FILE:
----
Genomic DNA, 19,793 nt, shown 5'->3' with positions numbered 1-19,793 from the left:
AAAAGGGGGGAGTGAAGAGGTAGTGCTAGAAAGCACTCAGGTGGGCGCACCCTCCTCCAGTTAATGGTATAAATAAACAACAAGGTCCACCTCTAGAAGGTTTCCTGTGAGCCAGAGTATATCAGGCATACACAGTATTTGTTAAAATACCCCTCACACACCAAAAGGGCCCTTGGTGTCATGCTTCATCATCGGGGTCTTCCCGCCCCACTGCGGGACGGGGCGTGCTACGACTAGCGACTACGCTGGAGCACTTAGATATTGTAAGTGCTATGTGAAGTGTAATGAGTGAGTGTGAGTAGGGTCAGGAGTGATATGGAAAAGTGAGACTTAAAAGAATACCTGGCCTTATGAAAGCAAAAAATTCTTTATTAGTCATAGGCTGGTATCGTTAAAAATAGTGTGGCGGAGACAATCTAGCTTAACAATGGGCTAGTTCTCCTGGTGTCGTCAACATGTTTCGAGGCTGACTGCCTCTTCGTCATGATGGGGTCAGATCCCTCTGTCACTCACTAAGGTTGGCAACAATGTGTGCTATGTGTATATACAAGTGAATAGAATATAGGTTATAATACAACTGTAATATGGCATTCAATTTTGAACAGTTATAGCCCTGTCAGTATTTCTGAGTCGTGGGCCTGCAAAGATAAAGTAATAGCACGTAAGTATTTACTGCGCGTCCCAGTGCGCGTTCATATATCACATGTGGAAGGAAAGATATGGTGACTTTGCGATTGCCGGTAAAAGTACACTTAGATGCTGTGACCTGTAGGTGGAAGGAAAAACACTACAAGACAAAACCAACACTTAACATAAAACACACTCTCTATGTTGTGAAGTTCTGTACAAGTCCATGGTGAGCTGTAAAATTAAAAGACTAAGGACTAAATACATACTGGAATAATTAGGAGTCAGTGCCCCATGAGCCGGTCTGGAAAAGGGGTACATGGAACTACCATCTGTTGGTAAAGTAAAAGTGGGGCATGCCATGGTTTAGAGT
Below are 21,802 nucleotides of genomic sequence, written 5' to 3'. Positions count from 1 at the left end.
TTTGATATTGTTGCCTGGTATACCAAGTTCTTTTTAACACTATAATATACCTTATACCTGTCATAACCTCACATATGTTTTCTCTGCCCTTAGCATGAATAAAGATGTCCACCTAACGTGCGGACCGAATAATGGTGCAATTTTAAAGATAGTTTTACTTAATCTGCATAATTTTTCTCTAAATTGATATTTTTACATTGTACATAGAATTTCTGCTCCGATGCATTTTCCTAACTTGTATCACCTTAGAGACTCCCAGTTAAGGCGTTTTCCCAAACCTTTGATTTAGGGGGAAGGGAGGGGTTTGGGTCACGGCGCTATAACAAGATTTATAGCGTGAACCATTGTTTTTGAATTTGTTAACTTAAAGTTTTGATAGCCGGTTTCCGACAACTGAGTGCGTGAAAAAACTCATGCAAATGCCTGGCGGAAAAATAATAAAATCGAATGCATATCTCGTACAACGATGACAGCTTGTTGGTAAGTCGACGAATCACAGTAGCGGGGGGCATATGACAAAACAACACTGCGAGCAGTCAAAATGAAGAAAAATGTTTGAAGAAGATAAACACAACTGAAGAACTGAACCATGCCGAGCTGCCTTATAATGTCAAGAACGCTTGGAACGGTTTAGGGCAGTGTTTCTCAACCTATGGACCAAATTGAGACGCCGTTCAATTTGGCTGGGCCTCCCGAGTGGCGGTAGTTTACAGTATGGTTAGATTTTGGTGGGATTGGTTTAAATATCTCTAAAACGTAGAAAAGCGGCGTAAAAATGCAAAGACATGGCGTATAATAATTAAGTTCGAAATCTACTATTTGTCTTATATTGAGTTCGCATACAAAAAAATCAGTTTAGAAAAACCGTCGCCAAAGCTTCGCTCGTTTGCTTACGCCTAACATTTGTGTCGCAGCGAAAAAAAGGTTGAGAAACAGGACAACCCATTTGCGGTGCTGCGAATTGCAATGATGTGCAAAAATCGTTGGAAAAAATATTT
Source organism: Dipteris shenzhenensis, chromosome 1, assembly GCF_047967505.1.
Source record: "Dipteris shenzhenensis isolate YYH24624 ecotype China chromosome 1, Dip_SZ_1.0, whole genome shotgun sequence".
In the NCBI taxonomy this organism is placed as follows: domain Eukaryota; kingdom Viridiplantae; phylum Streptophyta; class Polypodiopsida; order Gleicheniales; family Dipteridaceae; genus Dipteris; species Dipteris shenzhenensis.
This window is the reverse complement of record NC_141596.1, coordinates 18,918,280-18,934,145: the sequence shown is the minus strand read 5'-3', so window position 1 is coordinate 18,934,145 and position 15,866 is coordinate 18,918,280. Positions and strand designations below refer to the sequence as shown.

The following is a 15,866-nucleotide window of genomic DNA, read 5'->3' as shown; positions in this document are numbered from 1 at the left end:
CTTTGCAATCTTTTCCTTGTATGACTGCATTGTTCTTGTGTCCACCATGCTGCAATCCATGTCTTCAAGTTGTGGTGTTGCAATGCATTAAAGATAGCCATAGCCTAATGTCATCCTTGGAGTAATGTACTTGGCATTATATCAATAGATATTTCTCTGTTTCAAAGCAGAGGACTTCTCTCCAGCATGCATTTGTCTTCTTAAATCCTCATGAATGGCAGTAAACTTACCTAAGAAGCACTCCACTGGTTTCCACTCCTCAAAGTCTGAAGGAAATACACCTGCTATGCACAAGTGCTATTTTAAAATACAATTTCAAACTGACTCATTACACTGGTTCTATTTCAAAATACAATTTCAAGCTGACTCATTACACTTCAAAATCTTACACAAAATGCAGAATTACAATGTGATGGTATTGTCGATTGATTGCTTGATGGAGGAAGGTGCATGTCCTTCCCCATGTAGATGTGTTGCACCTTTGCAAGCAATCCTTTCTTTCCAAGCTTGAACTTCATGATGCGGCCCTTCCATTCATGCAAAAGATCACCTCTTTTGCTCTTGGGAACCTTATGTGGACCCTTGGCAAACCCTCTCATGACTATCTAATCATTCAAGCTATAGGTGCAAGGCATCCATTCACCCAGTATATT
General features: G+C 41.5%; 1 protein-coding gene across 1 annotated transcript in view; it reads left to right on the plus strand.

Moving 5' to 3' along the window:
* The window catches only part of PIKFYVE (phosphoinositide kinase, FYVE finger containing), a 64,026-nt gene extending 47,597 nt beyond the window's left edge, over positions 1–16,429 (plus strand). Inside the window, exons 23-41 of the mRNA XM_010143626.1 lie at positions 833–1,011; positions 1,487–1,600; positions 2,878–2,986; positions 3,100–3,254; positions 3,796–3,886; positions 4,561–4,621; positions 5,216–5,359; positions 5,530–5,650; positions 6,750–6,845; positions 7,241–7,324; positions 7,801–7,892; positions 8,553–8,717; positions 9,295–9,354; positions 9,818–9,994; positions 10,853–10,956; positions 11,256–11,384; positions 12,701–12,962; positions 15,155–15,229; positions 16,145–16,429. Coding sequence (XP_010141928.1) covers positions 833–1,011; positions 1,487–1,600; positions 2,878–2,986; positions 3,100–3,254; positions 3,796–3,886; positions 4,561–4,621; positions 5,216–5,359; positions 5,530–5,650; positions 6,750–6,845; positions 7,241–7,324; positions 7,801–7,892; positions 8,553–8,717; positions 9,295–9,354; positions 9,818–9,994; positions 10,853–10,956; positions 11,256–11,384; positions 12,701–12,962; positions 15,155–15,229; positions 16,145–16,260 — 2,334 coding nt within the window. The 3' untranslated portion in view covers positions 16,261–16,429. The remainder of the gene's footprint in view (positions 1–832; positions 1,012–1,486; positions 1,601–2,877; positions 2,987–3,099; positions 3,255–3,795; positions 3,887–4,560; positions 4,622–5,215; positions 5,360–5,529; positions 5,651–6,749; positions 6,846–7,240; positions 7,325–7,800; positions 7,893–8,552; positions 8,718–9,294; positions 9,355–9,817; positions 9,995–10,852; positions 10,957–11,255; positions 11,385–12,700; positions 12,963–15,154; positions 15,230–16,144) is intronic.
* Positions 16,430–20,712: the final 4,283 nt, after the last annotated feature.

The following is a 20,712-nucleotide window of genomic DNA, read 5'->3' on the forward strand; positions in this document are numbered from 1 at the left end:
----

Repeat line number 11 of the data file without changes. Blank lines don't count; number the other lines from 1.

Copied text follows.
General features: G+C 41.5%; 1 protein-coding gene across 1 annotated transcript in view; it reads left to right on the plus strand.